OBJECTIVE: To determine asthma patients' patterns of disease and knowledge of asthma. DESIGN: Telephone survey of patients with diagnosed asthma. SETTING: Residences in 10 Canadian provinces. PARTICIPANTS: Patients with asthma diagnosed by a doctor: 829 men and women with a mean age of 38 +/- 7 years. MAIN OUTCOME MEASURES: Classes of asthma medications, patterns of use, frequency and severity of asthma symptoms use of emergency departments and urgent medical services, participation in asthma education programs, presence of environmental triggers, and knowledge of asthma pathophysiology and treatment. RESULTS: Four hundred fifty-six patients (55%) reported daily symptoms of asthma; 431 patients (52%) used inhaled beta 2-agonists daily. Only 340 patients (41%) used inhaled corticosteroids (IC), and many used them irregularly. A total of 579 (72%) respondents reported no unscheduled visits to a family physician for worsening asthma, but one third of patients had been to an emergency department for uncontrolled asthma in the last 5 years, and most of these visits had occurred during the last year. As to knowledge, 406 patients (49%) disagreed with the statement that asthma is a lifelong condition that cannot be cured. Among IC users, only 101 (30%) knew that IC reduced airway inflammation; among beta 2-agonist users, only 33% agreed that beta 2-agonists opened the bronchial tubes. Two hundred forty patients (29%) reported being current cigarette smokers, and 381 (46%) reported having pets at home. CONCLUSIONS: Daily symptoms and daily use of beta 2-agonists are common among Canadian asthma patients, and this is in excess of what is considered acceptable by current asthma care guidelines. Underuse of IC, inadequate knowledge of asthma symptoms and treatments, and failure to avoid asthma triggers were common in the population studied.
PMCID: PMC2328364  PMID: 10424270
14.  Increasing prevalence of asthma diagnosis and symptoms in children is confined to mild symptoms 
Thorax  2001;56(4):312-314.
BACKGROUND—The prevalence of childhood asthma is increasing but few studies have investigated trends in asthma severity. We investigated trends in asthma diagnosis and symptom morbidity between an eight year time period in a paired prevalence study.
METHODS—All children in one single school year aged 8-9 years in the city of Sheffield were given a parent respondent questionnaire in 1991 and 1999 based on questions from the International Survey of Asthma and Allergy in Children (ISAAC). Data were obtained regarding the prevalence of asthma and wheeze and current (12month) prevalences of wheeze attacks, speech limiting wheeze, nocturnal cough and wheeze, and exertional symptoms.
RESULTS—The response rates in 1991 and 1999 were 4580/5321 (85.3%) and 5011/6021 (83.2%), respectively. There were significant increases between the two surveys in the prevalence of asthma ever (19.9% v 29.7%, mean difference 11.9%, 95% confidence interval (CI) 10.16to 13.57, p<0.001), current asthma (10.3% v 13.0%, mean difference 2.7%, 95% CI 1.44 to 4.03, p<0.001), wheeze ever (30.3% v 35.8%, mean difference 5.7%, 95% CI 3.76 to 7.56, p<0.001), wheeze in the previous 12 months (17.0% v 19.4%, mean difference 2.5, 95% CI 0.95 to 4.07, p<0.01), and reporting of medication use (16.9% v 20%, mean difference 3.0%, 95% CI 1.46 to 4.62, p<0.001). There were also significant increases in reported hayfever and eczema diagnoses.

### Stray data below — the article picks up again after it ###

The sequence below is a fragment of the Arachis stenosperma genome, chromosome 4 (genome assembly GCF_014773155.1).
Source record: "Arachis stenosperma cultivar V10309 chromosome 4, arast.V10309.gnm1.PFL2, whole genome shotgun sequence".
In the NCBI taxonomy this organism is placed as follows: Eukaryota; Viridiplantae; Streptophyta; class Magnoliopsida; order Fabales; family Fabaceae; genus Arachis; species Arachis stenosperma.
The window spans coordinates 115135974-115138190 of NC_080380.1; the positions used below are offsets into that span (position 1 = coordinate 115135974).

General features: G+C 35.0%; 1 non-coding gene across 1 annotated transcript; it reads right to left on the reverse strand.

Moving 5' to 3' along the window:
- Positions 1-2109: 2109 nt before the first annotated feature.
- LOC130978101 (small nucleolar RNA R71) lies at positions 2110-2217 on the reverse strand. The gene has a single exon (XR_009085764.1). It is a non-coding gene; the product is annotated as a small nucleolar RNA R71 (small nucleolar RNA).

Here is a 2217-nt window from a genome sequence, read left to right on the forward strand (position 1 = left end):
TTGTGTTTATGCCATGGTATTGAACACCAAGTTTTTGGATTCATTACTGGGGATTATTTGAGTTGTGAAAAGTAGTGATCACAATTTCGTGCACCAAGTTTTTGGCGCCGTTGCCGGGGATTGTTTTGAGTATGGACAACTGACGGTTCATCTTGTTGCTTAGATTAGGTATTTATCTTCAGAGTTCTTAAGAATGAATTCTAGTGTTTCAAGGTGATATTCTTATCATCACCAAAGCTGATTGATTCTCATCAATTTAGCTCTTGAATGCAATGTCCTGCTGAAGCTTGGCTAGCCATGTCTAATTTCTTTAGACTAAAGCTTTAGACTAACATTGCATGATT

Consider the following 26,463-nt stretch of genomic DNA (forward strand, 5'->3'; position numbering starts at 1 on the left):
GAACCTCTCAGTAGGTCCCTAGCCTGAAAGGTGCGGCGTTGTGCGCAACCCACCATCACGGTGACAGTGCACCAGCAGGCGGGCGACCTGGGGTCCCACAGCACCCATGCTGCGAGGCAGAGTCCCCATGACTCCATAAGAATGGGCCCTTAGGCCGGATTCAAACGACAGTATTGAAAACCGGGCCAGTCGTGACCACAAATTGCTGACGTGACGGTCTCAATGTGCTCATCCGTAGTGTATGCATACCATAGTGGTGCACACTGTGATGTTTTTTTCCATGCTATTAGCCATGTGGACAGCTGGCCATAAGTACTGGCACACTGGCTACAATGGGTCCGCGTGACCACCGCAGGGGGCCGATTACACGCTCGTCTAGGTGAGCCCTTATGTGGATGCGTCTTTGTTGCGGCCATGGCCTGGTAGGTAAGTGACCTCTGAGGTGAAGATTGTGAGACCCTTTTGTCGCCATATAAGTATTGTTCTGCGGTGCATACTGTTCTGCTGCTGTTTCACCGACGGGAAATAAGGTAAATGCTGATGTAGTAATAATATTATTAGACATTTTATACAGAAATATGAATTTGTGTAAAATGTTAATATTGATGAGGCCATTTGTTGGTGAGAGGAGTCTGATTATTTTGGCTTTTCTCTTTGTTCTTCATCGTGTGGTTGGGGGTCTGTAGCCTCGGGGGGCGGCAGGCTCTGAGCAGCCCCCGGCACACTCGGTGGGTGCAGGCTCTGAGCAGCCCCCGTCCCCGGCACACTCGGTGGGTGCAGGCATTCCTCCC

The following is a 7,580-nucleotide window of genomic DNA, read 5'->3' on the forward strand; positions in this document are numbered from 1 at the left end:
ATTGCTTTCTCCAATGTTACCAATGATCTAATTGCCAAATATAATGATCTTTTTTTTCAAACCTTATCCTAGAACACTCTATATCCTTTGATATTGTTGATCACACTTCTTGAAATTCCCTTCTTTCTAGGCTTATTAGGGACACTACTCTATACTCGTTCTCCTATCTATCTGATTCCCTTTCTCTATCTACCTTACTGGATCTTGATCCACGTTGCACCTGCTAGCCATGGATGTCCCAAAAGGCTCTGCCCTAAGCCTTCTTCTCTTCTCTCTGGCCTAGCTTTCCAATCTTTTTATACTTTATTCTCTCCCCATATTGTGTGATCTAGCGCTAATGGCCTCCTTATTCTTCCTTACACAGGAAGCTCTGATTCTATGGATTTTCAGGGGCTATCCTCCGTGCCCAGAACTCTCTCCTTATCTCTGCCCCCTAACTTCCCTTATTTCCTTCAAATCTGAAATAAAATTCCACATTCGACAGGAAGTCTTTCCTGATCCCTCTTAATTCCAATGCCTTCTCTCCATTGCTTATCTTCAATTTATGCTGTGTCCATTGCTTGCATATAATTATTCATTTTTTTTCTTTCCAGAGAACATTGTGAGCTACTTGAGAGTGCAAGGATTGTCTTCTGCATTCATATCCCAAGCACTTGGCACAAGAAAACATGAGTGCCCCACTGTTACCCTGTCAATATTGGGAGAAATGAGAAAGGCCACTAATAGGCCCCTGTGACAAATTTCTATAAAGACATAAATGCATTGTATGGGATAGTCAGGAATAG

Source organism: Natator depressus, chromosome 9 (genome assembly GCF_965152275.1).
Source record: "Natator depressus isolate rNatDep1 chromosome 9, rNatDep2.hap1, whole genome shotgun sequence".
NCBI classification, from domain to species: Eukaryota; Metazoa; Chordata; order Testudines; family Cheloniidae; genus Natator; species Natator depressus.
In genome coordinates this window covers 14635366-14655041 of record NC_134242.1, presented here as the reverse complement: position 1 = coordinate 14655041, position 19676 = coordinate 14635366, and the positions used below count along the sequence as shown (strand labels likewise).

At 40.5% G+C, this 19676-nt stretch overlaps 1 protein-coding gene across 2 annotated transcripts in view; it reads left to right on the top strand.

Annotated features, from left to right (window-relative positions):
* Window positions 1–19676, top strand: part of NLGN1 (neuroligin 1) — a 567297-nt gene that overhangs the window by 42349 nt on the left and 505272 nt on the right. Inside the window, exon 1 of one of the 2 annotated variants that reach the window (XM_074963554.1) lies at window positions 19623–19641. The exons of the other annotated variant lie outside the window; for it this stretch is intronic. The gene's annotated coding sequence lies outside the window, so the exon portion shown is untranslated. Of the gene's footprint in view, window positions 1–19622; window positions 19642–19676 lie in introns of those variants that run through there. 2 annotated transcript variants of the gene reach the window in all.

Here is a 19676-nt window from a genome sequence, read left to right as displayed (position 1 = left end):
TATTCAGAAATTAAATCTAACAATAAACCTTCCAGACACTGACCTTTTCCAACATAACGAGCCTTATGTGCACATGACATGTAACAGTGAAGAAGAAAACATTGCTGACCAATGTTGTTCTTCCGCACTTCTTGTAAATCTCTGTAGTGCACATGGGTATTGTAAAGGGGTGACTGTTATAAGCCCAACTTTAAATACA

CONCLUSIONS—Diagnostic labelling of asthma and lifetime prevalence of wheeze has increased. The current 12 month point prevalence of wheeze has increased but this is confined to occasional symptoms. The increased medication rate may be responsible for the static prevalence of severe asthma symptoms. The significant proportion of children receiving medication but reporting no asthma symptoms identified from our 1999 survey suggests that some children are being inappropriately treated or overtreated.

PMCID: PMC1746019  PMID: 11254824
15.  Inhalation Incidents and Respiratory Health: Results From the European Community Respiratory Health Survey 
Inhalation incidents are an important cause of acute respiratory symptoms, but little is known about how these incidents affect chronic respiratory health.
We assessed reported inhalation incidents among 3,763 European Community Respiratory Health Survey (ECRHS) participants with and without cough, phlegm, asthma, wheezing or bronchial hyperresponsiveness. We then examined whether inhalation incidents during the 9-year ECRHS follow-up period were associated with a new onset of any of these respiratory outcomes among 2,809 participants who were free of all five outcomes at the time of the baseline ECRHS survey.
Inhalation incidents were reported by 5% of participants, with higher percentages reported among individuals with asthma-related outcomes at the time of the baseline survey. Among participants without symptoms at baseline, our analyses generated non-statistically significant elevated estimates of the risk of cough, phlegm, asthma and wheezing and a non-statistically significant inverse estimate of the risk of bronchial hyperresponsiveness among participants who reported an inhalation incident compared to those without such an event reported.
Our findings provide limited evidence of an association between inhalation incidents and asthma-related symptoms. These data could be affected by differences in the reporting of inhalation incidents according to symptom status at the time of the baseline survey; they should thus be interpreted with caution.